Books written by Ray Sullivan

Thursday, 28 March 2013

Fingerprinting Your Route

We've all got fingerprints, and apparently they are all unique.  I say apparently because they are a bit like the common belief that all snowflakes are different - until we catalogue each and every snowflake it is just an assumption based on the observation that they all seem to be different.  Of course, if governments and police agencies have their way then there will be a time that all the fingerprints and all the DNA profiles in the world will be on one database or the other.

What isn't often appreciated is that although each fingerprint is a complex collection of individual whorls and whirls, peaks and troughs, a good analyst only needs a relatively small amount of markers to definitively identify a fingerprint assuming a perfect copy is already on record.  Since the 1930s it has been known that a good analyst needs only twelve such data points, which is a bummer for all those detective stories on the TV where they sigh and shrug about the fingerprints being a partial.  In all probability it is enough if the perp, if that's what law enforcement agencies really call alleged criminals - another assumption up there with fingerprint and snowflake uniqueness, I guess - has allowed his or her fingerprints to be left on a public record somewhere.  What isn't adequately admitted in these police dramas, by the way, is the labour intensive methods still needed to match fingerprints - sure some of the process can be automated but a real person has to sit and do some manual checking still.  And what's all that about, flashing up the photos of all the persons that the fingerprint doesn't belong to?  Why would anyone programme a computer to do that?

Anyway, if you think twelve data points is a trivial amount of data to identify a person uniquely, then you may be a bit surprised that the way you move around your home town can identify you in as little as four data points.  You see, we're all sharing information about ourselves to a number of databases, sometimes in real time.  If you have a cell phone, then it periodically locates your phone.  Use Facebook?  Do you post information about where you are.  Twitter - say no more.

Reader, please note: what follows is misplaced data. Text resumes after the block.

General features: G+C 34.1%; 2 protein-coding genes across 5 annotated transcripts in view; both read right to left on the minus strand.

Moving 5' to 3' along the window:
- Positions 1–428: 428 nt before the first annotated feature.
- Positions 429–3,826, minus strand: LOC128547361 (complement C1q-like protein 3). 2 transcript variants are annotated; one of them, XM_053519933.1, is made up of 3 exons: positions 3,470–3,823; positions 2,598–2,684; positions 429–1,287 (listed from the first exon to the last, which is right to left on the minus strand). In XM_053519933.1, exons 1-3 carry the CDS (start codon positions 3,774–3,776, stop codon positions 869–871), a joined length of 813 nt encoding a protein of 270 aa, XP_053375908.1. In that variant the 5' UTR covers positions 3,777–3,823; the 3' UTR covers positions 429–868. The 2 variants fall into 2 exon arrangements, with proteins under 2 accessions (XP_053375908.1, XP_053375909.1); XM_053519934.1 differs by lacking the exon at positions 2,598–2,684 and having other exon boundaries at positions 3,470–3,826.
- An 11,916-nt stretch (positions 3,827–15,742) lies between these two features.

But of course, the phone company knows who you are and if it knows where your phone is then there is a reasonable chance you are there too.  However researchers at MIT have spent an interesting few months looking at what is called 'anonymised' data, data where the identity of the persons associated with the data is suppressed.  They looked at 15 months' worth of anonymised phone data for 1.5 million phone users.  That's a lot of data to wade through - I still get a paper bill for my mobile phone, which I think I use lightly, and the phone, text and data usage information regularly falls across three pages each month. I dread to think what the records for 1.5 million phone users looks like.

By analysing this data they were able to identify mobility traces, as they call them, for the phone subscribers and once this had been done then it only took four data points to identify an individual.  The New York Times did a similar piece in 2006 using anonymised data released by AOL and actually tracked down a specific individual.  This is so Secret State it sounds like a bad plotline in one of those detective stories where they shrug their shoulders at the partial fingerprint, sigh and look wistfully at the flashing images of all the people who couldn't be the perp.

We share our location data because it allows our service providers the opportunity to serve us better, to provide meaningful weather forecasts, local theatre information, lists of local premises willing to charge an arm and a leg for coffee.  But civil libertarians may be a bit alarmed to learn that we're all very trackable and identifiable even when our identity is suppressed.  However all this location information becomes extremely necessary when we want our phone to navigate us to somewhere else, because knowing where we are now is a fundamental starting point for the mapping software.

And finding our way is something we've been obsessed with since our hunter/gatherer beginnings and Google has been helping a bit lately.  So has Apple with their mapping routine, but I think most of us can do without that kind of help.  Anyway, not content with mapping every road and street in the world, always on the day the garbage wagon is due judging by the amount of street view photos with black bin bags outside houses, Google is turning to map indoors.  Apple has responded by buying an indoor mapping company, Wifislam, to try and keep up with Google.

Wifislam uses existing WiFi networks to identify a phone's location to within a couple of metres indoors and also uses its technology to work out where your friends are relative to yourself.  Handy at the end of a pub crawl, I guess.

Neither Google or Apple are working with anonymised data, so it isn't unreasonable that their efforts will result in our locations being identified extremely accurately however, if MIT researchers are correct, it seems that our locations are reasonably predictable anyway.  Perhaps we'll only need three or maybe two anoymised data points to locate us in future?


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